Electricity - GCAM
|No previous version available|
|Institution||Pacific Northwest National Laboratory, Joint Global Change Research Institute (PNNL, JGCRI), USA, http://www.globalchange.umd.edu.|
|Solution concept||General equilibrium (closed economy)GCAM solves all energy, water, and land markets simultaneously|
|Solution method||Recursive dynamic solution method|
|Anticipation||GCAM is a dynamic recursive model, meaning that decision-makers do not know the future when making a decision today. After it solves each period, the model then uses the resulting state of the world, including the consequences of decisions made in that period - such as resource depletion, capital stock retirements and installations, and changes to the landscape - and then moves to the next time step and performs the same exercise. For long-lived investments, decision-makers may account for future profit streams, but those estimates would be based on current prices. For some parts of the model, economic agents use prior experience to form expectations based on multi-period experiences.|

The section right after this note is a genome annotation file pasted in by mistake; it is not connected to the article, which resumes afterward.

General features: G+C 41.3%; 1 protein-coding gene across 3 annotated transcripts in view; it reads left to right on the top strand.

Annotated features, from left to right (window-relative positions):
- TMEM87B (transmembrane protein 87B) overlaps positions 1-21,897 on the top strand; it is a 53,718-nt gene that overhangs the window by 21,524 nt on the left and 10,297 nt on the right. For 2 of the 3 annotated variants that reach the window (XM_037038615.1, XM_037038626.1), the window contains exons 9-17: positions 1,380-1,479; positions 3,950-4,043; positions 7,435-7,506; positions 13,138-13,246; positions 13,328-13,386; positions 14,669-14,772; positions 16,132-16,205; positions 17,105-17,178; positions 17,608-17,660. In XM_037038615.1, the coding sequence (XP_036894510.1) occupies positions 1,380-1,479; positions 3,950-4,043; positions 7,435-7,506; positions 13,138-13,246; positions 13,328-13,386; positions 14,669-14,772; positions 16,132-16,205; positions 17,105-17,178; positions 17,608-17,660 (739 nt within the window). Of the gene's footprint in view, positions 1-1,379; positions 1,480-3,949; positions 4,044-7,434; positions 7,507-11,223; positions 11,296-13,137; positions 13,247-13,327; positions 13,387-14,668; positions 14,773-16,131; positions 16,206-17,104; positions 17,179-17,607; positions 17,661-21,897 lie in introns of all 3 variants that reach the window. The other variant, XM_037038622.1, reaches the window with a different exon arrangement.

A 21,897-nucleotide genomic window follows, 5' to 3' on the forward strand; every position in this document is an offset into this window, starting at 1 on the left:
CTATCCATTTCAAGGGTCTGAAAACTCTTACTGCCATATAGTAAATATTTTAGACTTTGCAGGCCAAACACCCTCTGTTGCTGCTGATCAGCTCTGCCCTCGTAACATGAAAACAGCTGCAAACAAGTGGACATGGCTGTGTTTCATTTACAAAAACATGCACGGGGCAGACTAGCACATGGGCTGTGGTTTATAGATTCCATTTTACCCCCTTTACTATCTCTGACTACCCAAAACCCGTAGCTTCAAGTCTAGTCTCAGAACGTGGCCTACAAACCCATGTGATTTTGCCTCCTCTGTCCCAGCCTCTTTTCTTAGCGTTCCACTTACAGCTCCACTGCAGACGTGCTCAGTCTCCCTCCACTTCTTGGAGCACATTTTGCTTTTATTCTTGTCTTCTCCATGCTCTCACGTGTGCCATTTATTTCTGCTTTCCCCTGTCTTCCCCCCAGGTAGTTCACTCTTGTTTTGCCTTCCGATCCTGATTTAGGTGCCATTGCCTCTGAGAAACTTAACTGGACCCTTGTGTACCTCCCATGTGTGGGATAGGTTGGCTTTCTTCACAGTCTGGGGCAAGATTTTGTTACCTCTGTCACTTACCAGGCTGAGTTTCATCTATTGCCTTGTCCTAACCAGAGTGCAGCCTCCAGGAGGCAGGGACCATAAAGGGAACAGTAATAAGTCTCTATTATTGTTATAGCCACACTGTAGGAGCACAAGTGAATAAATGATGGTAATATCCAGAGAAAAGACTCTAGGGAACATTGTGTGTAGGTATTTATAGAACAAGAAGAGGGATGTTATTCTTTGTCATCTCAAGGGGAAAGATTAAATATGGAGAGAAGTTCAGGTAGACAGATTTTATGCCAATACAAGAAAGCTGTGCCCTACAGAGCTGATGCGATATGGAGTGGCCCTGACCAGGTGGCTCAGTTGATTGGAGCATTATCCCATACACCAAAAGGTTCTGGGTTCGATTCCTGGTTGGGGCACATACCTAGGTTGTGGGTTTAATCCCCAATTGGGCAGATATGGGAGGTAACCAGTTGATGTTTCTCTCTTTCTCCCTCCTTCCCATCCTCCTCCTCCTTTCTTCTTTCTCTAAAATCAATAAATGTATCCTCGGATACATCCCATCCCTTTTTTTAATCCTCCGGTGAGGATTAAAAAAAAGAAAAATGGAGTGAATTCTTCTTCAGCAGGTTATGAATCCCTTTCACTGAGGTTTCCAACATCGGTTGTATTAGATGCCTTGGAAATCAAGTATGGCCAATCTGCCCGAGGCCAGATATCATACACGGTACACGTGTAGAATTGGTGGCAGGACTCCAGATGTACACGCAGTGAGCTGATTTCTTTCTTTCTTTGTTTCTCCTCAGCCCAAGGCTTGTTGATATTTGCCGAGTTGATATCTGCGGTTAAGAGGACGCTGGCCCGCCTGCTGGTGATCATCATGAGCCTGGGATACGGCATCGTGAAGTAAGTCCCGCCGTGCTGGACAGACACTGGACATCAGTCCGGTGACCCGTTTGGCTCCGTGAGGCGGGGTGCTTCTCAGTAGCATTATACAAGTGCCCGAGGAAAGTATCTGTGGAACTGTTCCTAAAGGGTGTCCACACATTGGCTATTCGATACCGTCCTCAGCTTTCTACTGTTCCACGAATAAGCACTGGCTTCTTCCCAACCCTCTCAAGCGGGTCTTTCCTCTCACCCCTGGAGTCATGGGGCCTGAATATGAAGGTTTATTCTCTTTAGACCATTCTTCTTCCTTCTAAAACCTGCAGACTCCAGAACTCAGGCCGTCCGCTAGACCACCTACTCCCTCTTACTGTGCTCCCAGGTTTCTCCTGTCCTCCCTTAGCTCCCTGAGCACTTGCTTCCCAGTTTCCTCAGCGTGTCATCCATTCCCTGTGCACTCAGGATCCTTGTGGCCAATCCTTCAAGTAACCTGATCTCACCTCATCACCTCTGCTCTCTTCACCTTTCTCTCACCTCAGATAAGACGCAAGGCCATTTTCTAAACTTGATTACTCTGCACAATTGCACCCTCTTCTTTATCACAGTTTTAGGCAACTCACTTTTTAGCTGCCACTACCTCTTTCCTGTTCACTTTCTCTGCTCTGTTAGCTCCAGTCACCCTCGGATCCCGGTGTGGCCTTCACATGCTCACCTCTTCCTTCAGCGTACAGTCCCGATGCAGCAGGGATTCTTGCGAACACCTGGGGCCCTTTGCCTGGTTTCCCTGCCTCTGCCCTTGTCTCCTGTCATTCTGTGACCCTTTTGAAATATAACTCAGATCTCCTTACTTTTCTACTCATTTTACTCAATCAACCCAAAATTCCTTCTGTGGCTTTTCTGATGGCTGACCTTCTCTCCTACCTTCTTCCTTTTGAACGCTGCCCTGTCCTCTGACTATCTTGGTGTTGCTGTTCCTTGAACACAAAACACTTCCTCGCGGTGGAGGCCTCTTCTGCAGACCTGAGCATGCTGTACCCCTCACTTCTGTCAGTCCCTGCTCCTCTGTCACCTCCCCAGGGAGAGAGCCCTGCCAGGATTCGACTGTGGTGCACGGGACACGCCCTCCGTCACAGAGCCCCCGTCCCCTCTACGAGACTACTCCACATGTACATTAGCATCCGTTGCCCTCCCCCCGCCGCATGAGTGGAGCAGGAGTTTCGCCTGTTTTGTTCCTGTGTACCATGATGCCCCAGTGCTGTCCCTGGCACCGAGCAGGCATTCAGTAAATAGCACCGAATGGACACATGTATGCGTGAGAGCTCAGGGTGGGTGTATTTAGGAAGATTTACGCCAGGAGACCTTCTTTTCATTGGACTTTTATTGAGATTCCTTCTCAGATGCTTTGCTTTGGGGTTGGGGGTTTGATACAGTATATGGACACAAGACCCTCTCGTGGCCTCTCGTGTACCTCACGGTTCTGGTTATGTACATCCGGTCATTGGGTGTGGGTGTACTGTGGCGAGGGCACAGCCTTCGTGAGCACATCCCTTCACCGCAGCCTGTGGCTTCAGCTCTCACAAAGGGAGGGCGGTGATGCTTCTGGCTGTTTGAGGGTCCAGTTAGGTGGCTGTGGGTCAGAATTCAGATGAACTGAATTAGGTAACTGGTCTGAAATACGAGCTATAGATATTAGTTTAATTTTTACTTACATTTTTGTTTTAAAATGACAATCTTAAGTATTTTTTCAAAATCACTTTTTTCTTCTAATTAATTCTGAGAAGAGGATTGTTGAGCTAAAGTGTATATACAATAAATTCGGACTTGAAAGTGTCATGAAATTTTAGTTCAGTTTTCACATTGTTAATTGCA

The GCAM electricity sector models the conversion of primary fuels (e.g., coal, gas, oil, bioenergy) to electricity. For most fuels, GCAM includes several different technology options (e.g., pulverized coal, coal IGCC, etc.). Individual technologies compete for market share based on their technological characteristics (conversion efficiency in the production of products from inputs), and cost of inputs and price of outputs. The cost of a technology in any period depends on (1) its exogenously specified non-energy cost, (2) its endogenously calculated fuel cost, and (3) any cost of emissions, as determined by the climate policy. The first term, non-energy cost, represents capital, fixed and variable O&M costs incurred over the lifetime of the equipment (except for fuel or electricity costs). For electricity technologies, GCAM reads in each of these terms and computes the levelized cost of energy within the model. For example, the non-energy cost of coal-fired power plant is calculated as the sum of overnight capital cost (amortized using a capital recovery factor and converted to dollars per unit of energy output by applying a capacity factor), fixed and variable operations and maintenance costs. The second term, fuel or electricity cost, depends on the specified efficiency of the technology, which determines the amount of fuel or electricity required to produce each unit of output, as well as the cost of the fuel or electricity. For details and a schematic showing the electricity nesting structure, see GCAM's section on electricity.